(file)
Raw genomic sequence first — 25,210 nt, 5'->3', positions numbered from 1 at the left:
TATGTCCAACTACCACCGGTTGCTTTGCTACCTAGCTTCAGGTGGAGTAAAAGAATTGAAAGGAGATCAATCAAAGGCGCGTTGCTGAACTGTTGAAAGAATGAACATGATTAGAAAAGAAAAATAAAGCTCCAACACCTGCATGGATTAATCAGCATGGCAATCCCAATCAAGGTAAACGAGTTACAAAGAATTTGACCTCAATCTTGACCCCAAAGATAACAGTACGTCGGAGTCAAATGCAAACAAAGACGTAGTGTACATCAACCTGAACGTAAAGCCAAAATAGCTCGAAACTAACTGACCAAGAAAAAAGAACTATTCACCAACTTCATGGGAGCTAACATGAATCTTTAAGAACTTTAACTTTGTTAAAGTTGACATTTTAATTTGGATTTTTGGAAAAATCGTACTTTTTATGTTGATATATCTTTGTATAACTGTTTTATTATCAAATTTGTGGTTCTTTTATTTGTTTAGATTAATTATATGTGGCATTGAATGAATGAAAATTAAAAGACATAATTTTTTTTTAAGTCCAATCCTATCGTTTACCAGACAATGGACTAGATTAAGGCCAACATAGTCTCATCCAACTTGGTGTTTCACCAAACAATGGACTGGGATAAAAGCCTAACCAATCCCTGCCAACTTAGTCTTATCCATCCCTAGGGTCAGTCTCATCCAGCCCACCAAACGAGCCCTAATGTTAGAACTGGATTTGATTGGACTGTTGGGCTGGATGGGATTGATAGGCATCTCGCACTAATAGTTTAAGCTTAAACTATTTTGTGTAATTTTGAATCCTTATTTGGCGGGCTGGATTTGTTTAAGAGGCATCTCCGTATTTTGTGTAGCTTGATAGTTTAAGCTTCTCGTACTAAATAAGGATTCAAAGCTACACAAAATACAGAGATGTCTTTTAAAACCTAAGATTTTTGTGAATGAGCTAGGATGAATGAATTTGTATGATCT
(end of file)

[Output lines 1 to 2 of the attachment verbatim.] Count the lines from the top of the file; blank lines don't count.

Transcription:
Raw genomic sequence first — 25,210 nt, 5'->3', positions numbered from 1 at the left:
TATGTCCAACTACCACCGGTTGCTTTGCTACCTAGCTTCAGGTGGAGTAAAAGAATTGAAAGGAGATCAATCAAAGGCGCGTTGCTGAACTGTTGAAAGAATGAACATGATTAGAAAAGAAAAATAAAGCTCCAACACCTGCATGGATTAATCAGCATGGCAATCCCAATCAAGGTAAACGAGTTACAAAGAATTTGACCTCAATCTTGACCCCAAAGATAACAGTACGTCGGAGTCAAATGCAAACAAAGACGTAGTGTACATCAACCTGAACGTAAAGCCAAAATAGCTCGAAACTAACTGACCAAGAAAAAAGAACTATTCACCAACTTCATGGGAGCTAACATGAATCTTTAAGAACTTTAACTTTGTTAAAGTTGACATTTTAATTTGGATTTTTGGAAAAATCGTACTTTTTATGTTGATATATCTTTGTATAACTGTTTTATTATCAAATTTGTGGTTCTTTTATTTGTTTAGATTAATTATATGTGGCATTGAATGAATGAAAATTAAAAGACATAATTTTTTTTTAAGTCCAATCCTATCGTTTACCAGACAATGGACTAGATTAAGGCCAACATAGTCTCATCCAACTTGGTGTTTCACCAAACAATGGACTGGGATAAAAGCCTAACCAATCCCTGCCAACTTAGTCTTATCCATCCCTAGGGTCAGTCTCATCCAGCCCACCAAACGAGCCCTAATGTTAGAACTGGATTTGATTGGACTGTTGGGCTGGATGGGATTGATAGGCATCTCGCACTAATAGTTTAAGCTTAAACTATTTTGTGTAATTTTGAATCCTTATTTGGCGGGCTGGATTTGTTTAAGAGGCATCTCCGTATTTTGTGTAGCTTGATAGTTTAAGCTTCTCGTACTAAATAAGGATTCAAAGCTACACAAAATACAGAGATGTCTTTTAAAACCTAAGATTTTTGTGAATGAGCTAGGATGAATGAATTTGTATGATCT